Science minister Malcolm Wicks has suggested tagging elderly people with dementia in order to track their movements.
Mr Wicks argued the move could provide reassurance to the families of an "increasingly frail and elderly population", while allowing elderly people to live independent lives.
The tracking technology is normally associated with criminals, but Mr Wicks attempted to draw comparisons with satellites used to monitor climate and traffic flow.
Other uses for tracking technology should be considered, the minister told the Commons science and technology committee, including tracking vulnerable people.
He said: "If we are able to have traffic monitoring, shouldn't we be able to do people monitoring where there are concerns?
"If we can bring the same technology together there - it will have to be sensitive as we need to avoid a Big Brother approach - there could be useful applications for the welfare state."
Help the Aged agreed that the potential of new technologies should not be dismissed if they could afford dignity and opportunity to vulnerable older people.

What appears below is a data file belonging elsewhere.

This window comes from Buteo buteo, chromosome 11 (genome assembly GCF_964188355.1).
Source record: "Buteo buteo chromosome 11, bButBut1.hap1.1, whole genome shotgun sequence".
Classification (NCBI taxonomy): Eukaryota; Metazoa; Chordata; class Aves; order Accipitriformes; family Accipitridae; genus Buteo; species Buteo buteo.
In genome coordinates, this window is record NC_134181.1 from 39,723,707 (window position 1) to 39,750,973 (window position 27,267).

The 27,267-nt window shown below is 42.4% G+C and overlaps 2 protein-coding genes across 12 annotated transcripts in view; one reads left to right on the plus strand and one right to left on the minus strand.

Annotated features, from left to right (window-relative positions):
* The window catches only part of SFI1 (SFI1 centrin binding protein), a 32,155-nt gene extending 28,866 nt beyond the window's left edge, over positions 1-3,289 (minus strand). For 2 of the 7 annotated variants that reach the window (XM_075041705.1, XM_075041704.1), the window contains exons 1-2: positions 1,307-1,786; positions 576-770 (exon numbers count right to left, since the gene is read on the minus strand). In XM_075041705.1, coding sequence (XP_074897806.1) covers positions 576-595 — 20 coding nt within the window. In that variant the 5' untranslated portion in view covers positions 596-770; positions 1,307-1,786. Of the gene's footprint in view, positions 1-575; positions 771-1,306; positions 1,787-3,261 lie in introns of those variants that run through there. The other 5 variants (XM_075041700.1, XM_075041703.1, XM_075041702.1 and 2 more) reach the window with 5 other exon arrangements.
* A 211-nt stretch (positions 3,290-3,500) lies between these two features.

"Clearly at first glance these proposals may smack of the Big Brother state," said Kate Jopling, Help the Aged's senior policy manager.
She continued: "Help the Aged wants to see more older people with dementia enabled to live as independently as possible in the community, and this might be a way of achieving this whilst minimising some of the risks.
"The key issue would of course be the involvement and consent of the individual, and their family and carers, to ensure that the technology means better care - not just care that's cheaper or more convenient."
A pilot project was launched in Devon in January, with dementia patients issued with bracelets with a unique ID code and telephone number.
Mr Wicks said experts had told him a national tracking scheme is viable.
With an ageing population, it is predicted that more than 1.7 million people will suffer from dementia by 2051. Currently, one in 88 people have dementia, although it is most prevalent among the elderly.
One in five over 80s have some form of dementia, with symptoms including a loss of memory, confusion and problems with speech.